“Lessons from a Rural Poet”

Image is my own, taken at the Riverwalk in Rock Hill, November 4 2012

How sad to be the path less traveled
To wait and watch as wanderers pause
Standing at the divergence
Only to continue on as others have.

How terrible to be a voiceless tree
Standing rooted in a wood
Or swaying, tossed by a faceless breeze
unable to pass on my tale.

How lonely to seek out only the night
To walk in darkness only
Forsaking the warmth of morning’s glory
And living a half-shadowed life.

I will not take the path often traveled
But seek the one that is mossy and rough;
I will seek the voice of the trees
though I must learn to be silent to hear it;
I will not walk only in the darkness
But will make time to bask in the sun.


This week at d’Verse’s Meeting the Bar, we are tasked to use literary allusion in our poem. Robert Frost has long been a favorite of mine, in part because I grew up on land that was once owned by him. I love how his poetry is tied to Nature, and this piece is an homage to the lessons he gives us in some of his works, namely “The Road Less Traveled”, “The Sound of Trees”, and “Acquainted With the Night”.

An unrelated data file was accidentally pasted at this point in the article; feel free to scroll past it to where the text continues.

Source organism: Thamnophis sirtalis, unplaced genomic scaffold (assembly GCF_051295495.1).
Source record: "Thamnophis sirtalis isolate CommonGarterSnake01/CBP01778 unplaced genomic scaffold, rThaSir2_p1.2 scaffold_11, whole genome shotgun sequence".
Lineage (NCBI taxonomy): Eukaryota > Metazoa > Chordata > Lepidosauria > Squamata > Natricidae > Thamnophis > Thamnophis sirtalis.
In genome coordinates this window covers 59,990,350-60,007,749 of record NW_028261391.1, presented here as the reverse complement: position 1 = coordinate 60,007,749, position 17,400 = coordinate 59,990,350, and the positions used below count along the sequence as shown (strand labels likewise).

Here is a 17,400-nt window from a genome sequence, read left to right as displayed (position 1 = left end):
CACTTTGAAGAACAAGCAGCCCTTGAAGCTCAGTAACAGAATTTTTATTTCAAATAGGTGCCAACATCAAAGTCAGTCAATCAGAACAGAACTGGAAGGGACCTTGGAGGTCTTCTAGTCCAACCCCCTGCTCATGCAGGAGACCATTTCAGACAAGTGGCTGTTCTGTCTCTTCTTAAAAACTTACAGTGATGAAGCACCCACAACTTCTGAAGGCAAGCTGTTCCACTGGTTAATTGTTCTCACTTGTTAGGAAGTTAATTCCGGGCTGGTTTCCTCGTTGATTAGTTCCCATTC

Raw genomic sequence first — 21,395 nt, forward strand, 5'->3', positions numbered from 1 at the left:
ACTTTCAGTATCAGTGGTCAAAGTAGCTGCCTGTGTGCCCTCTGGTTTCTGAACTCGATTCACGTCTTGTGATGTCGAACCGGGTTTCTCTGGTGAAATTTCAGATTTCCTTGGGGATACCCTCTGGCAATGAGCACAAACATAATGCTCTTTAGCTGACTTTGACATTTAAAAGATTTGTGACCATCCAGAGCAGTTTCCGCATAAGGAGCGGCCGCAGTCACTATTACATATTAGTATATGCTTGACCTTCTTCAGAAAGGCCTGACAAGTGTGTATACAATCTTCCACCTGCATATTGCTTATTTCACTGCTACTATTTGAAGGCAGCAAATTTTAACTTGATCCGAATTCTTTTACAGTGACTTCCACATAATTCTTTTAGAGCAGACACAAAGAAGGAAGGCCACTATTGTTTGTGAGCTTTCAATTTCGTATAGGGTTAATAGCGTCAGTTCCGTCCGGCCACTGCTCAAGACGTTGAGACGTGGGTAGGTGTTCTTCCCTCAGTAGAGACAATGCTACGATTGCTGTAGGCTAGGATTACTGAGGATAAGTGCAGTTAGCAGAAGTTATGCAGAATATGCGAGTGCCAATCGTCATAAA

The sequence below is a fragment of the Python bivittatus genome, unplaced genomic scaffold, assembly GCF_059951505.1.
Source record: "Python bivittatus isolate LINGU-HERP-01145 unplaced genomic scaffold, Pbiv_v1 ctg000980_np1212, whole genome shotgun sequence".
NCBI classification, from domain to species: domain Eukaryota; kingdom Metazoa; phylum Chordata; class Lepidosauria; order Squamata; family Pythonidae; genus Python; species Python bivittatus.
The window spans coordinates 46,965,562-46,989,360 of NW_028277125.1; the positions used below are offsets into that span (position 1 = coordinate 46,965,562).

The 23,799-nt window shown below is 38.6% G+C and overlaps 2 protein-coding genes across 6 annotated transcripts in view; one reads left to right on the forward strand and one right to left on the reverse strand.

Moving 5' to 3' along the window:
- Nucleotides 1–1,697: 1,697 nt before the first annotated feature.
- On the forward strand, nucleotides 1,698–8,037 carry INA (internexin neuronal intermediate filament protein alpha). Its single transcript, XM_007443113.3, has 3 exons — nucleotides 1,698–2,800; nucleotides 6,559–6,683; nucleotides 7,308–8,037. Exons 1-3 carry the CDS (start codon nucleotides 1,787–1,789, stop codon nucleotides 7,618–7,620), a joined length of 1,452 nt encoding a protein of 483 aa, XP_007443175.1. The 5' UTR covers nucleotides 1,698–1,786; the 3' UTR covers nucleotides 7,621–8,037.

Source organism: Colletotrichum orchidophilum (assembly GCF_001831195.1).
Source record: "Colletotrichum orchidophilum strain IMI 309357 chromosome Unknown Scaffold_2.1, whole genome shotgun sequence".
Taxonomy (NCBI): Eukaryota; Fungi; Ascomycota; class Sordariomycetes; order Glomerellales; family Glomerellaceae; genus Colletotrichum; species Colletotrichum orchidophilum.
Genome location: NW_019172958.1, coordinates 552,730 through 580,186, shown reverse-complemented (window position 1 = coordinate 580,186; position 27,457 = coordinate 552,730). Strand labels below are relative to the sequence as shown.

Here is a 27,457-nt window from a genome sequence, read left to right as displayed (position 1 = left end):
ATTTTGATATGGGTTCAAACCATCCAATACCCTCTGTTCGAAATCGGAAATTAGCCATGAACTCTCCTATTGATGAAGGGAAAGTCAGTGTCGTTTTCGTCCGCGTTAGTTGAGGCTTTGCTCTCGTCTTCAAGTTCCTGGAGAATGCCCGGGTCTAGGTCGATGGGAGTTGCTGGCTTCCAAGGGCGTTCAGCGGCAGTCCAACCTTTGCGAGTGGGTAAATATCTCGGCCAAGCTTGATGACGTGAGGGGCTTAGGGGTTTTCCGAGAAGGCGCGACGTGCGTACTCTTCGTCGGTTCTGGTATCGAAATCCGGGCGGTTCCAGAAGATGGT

13 thoughts on ““Lessons from a Rural Poet”

  1. there is much more to see on the path less traveled…often wonders that many never will see…though it makes them all the more special you know….and we each have to find our own path…nice.

  2. Honestly, he would be proud. The path less traveled, I believe, has the most interesting travelers. I never thought of it being lonely, though.

  3. Very nice. You have managed to utilize ideas from three poems wonderfully. I think the mossy and rough path generally holds the most potential…fewer people navigating the way.

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